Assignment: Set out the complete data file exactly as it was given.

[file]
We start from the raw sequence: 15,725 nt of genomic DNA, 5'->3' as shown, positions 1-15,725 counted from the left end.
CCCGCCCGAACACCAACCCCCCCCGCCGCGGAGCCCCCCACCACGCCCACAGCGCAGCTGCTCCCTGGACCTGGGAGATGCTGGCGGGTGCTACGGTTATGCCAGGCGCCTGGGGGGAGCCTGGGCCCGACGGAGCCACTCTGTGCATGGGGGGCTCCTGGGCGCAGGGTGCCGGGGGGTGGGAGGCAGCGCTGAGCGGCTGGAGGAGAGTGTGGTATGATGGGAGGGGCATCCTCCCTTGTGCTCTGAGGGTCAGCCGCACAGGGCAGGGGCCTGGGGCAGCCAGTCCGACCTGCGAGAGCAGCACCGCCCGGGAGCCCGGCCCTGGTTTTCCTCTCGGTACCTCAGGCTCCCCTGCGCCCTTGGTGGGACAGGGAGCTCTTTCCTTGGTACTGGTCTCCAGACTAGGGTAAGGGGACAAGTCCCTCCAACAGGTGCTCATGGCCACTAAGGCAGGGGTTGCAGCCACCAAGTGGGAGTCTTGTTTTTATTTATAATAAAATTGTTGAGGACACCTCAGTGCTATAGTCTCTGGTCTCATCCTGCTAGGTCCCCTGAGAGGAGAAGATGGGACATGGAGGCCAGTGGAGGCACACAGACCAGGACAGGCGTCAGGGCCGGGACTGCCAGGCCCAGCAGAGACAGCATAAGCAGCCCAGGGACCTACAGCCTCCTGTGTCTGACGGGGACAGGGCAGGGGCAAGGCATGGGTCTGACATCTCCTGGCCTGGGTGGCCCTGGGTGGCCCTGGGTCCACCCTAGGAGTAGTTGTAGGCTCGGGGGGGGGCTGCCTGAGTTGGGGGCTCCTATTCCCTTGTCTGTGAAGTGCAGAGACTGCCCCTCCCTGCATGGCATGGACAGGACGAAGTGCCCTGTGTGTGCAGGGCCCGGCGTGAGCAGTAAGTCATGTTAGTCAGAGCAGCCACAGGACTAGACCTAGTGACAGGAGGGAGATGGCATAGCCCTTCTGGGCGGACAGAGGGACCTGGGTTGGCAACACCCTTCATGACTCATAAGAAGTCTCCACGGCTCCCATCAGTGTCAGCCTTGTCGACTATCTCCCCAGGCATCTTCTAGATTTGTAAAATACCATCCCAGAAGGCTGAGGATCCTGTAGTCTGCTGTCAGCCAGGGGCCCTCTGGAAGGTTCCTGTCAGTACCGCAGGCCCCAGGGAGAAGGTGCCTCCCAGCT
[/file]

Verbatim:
We start from the raw sequence: 15,725 nt of genomic DNA, 5'->3' as shown, positions 1-15,725 counted from the left end.
CCCGCCCGAACACCAACCCCCCCCGCCGCGGAGCCCCCCACCACGCCCACAGCGCAGCTGCTCCCTGGACCTGGGAGATGCTGGCGGGTGCTACGGTTATGCCAGGCGCCTGGGGGGAGCCTGGGCCCGACGGAGCCACTCTGTGCATGGGGGGCTCCTGGGCGCAGGGTGCCGGGGGGTGGGAGGCAGCGCTGAGCGGCTGGAGGAGAGTGTGGTATGATGGGAGGGGCATCCTCCCTTGTGCTCTGAGGGTCAGCCGCACAGGGCAGGGGCCTGGGGCAGCCAGTCCGACCTGCGAGAGCAGCACCGCCCGGGAGCCCGGCCCTGGTTTTCCTCTCGGTACCTCAGGCTCCCCTGCGCCCTTGGTGGGACAGGGAGCTCTTTCCTTGGTACTGGTCTCCAGACTAGGGTAAGGGGACAAGTCCCTCCAACAGGTGCTCATGGCCACTAAGGCAGGGGTTGCAGCCACCAAGTGGGAGTCTTGTTTTTATTTATAATAAAATTGTTGAGGACACCTCAGTGCTATAGTCTCTGGTCTCATCCTGCTAGGTCCCCTGAGAGGAGAAGATGGGACATGGAGGCCAGTGGAGGCACACAGACCAGGACAGGCGTCAGGGCCGGGACTGCCAGGCCCAGCAGAGACAGCATAAGCAGCCCAGGGACCTACAGCCTCCTGTGTCTGACGGGGACAGGGCAGGGGCAAGGCATGGGTCTGACATCTCCTGGCCTGGGTGGCCCTGGGTGGCCCTGGGTCCACCCTAGGAGTAGTTGTAGGCTCGGGGGGGGGCTGCCTGAGTTGGGGGCTCCTATTCCCTTGTCTGTGAAGTGCAGAGACTGCCCCTCCCTGCATGGCATGGACAGGACGAAGTGCCCTGTGTGTGCAGGGCCCGGCGTGAGCAGTAAGTCATGTTAGTCAGAGCAGCCACAGGACTAGACCTAGTGACAGGAGGGAGATGGCATAGCCCTTCTGGGCGGACAGAGGGACCTGGGTTGGCAACACCCTTCATGACTCATAAGAAGTCTCCACGGCTCCCATCAGTGTCAGCCTTGTCGACTATCTCCCCAGGCATCTTCTAGATTTGTAAAATACCATCCCAGAAGGCTGAGGATCCTGTAGTCTGCTGTCAGCCAGGGGCCCTCTGGAAGGTTCCTGTCAGTACCGCAGGCCCCAGGGAGAAGGTGCCTCCCAGCT